By Frederick Copleston
Conceived initially as a significant presentation of the improvement of philosophy for Catholic seminary scholars, Frederick Copleston's nine-volume A background Of Philosophy has journeyed some distance past the modest objective of its writer to universal acclaim because the most sensible background of philosophy in English. Copleston, an Oxford Jesuit of monstrous erudition who as soon as tangled with A. J. Ayer in a fabled debate in regards to the life of God and the potential for metaphysics, knew that seminary scholars have been fed a woefully insufficient diet of theses and proofs, and that their familiarity with so much of history's nice thinkers was once reduced to simplistic caricatures. Copleston set out to redress the inaccurate through writing an entire background of Western philosophy, one crackling with incident and intellectual pleasure -- and person who supplies full place to every philosopher, featuring his proposal in a beautifully rounded demeanour and displaying his links to those that went prior to and to people who came after him.
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Additional info for A History of Philosophy, Vol. 1: Greece and Rome From the Pre-Socratics to Plotinus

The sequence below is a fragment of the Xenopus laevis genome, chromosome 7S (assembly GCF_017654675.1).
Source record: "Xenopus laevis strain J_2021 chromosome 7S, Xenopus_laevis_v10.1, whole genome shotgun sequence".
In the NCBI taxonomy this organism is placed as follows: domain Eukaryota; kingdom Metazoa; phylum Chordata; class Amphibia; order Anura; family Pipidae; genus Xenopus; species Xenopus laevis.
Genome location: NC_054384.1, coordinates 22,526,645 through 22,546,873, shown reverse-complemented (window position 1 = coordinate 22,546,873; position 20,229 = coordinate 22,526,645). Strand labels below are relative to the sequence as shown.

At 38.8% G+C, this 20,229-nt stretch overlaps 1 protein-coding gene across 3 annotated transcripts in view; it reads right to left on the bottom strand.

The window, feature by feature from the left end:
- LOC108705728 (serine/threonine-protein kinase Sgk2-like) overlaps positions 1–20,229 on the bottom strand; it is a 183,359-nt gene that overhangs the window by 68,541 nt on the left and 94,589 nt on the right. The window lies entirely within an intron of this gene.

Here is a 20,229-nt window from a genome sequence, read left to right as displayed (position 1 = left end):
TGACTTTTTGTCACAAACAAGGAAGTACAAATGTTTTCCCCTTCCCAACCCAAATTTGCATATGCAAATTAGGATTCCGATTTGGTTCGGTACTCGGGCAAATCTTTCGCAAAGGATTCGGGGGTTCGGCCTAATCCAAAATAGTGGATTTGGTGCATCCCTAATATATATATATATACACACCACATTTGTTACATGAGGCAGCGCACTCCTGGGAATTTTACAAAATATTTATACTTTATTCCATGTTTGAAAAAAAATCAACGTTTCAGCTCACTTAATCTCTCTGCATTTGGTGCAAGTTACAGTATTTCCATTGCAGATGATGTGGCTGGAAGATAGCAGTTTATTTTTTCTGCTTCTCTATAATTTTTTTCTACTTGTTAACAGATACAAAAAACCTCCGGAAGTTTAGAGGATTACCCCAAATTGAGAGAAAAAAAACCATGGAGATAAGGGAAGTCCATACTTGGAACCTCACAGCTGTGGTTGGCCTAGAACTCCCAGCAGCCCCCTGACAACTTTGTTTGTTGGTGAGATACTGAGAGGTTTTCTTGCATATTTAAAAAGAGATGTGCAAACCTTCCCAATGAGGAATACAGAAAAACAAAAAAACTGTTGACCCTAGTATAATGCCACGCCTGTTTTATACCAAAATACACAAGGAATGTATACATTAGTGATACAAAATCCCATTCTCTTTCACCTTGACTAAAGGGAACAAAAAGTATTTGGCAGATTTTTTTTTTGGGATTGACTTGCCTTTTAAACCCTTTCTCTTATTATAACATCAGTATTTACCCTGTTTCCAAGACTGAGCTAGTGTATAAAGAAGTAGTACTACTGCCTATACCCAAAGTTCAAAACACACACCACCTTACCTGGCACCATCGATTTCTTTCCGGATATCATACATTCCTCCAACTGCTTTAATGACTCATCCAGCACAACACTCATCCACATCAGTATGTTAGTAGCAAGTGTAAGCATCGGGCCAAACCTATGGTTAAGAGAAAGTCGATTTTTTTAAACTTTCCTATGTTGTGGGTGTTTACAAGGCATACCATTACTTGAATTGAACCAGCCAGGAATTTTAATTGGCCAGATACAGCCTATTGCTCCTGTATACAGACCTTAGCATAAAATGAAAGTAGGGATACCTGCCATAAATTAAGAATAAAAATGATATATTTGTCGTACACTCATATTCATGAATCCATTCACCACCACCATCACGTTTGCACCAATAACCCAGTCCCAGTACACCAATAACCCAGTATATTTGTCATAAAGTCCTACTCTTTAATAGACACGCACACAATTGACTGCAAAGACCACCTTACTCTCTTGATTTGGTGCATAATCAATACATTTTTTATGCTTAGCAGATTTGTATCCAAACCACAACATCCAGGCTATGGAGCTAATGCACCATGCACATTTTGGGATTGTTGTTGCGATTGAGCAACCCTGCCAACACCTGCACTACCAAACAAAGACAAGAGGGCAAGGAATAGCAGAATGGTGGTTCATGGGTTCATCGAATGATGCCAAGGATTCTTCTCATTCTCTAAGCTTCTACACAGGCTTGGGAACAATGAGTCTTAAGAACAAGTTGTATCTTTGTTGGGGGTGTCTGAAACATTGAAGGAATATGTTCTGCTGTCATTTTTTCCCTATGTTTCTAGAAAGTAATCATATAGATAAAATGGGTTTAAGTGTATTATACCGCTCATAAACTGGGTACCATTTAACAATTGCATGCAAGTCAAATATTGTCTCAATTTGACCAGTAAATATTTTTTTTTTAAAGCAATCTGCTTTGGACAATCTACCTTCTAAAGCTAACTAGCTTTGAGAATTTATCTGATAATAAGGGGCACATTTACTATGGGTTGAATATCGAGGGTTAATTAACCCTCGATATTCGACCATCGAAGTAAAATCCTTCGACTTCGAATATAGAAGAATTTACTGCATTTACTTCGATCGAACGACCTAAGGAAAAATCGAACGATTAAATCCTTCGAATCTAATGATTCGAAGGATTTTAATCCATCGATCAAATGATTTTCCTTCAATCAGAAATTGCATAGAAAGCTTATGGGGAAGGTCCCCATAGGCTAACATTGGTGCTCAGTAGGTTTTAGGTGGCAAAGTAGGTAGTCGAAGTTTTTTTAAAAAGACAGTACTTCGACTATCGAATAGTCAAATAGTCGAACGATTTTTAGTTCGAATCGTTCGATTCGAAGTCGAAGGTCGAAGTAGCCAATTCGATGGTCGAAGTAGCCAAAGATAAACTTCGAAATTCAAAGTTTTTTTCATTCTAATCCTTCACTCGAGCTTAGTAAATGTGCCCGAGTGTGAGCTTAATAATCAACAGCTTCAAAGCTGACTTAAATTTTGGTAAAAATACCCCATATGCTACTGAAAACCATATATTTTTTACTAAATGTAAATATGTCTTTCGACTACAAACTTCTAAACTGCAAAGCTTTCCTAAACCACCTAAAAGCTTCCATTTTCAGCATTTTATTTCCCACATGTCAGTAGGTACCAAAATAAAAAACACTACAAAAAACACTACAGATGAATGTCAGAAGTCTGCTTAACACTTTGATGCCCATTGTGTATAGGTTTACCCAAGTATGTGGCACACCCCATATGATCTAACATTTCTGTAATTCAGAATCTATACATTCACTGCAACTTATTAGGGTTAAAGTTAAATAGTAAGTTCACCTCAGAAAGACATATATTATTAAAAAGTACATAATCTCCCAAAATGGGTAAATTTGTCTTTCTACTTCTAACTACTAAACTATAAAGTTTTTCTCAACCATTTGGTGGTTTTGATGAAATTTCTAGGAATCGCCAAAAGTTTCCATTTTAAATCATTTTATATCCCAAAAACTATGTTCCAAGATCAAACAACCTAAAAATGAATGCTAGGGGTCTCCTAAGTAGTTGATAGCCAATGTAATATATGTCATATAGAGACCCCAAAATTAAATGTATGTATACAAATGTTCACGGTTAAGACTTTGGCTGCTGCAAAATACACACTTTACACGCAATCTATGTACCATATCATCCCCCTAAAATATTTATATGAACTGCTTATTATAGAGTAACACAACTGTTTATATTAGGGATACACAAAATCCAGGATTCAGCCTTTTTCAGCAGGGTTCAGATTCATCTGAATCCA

Ps. Plut. , 2 (D. n • Frag. 1. 1 1 A 10). " It is -rt 4»wpov, the substance without limits. " 1 The encroachments of one element on another are poetically represented as instances of injustice, the warm element committing an injustice in summer and the cold in winter. ® This is an instance of the extension of the conception of law from human life to the universe at large. There is a plurality of co-existent worlds which are innumerable. 3 Each is perishable, but there seems to be an unlimited number of them in existence at the same time, the worlds coming into being through eternal motion.
While not agreeing, of course, with Nietzsche's valuations, we cannot but admire his perspicacity in seeing the relation between the Greek culture and the will to power. Not, of course, that the dark side of Greek culture is the only side—far from it. If the drive of the will to power is a fac< so is the Greek ideal of moderation and harmony a fact. We must realise that there are two sides to the Greek character and culture: there is the side of moderation, of art, of Apollo and the Olympian deities, and there is the side of excess, unbridled self-assertion, of Dionysian frenzy, as seen portrayed in the Bacchae of Euripides.
Iv, II, 5 (D. 14, 9). , p. 93, note 5. THE PYTHAGOREAN SOCIETY 3I of music and the study of mathematics were all looked on as v a l u a b l e aids in tending the soul. Yet some of their practices were of a purely external character. If Pythagoras really did forbid the eating of flesh-meat, this may easily have been due to, or at least connected with, the doctrine of metempsychosis; but such purely external rules as are quoted by Diogenes LaSrtius as having been observed by the School can by no stretch of the imagination be called philosophical doctrines.
A History of Philosophy, Vol. 1: Greece and Rome From the Pre-Socratics to Plotinus by Frederick Copleston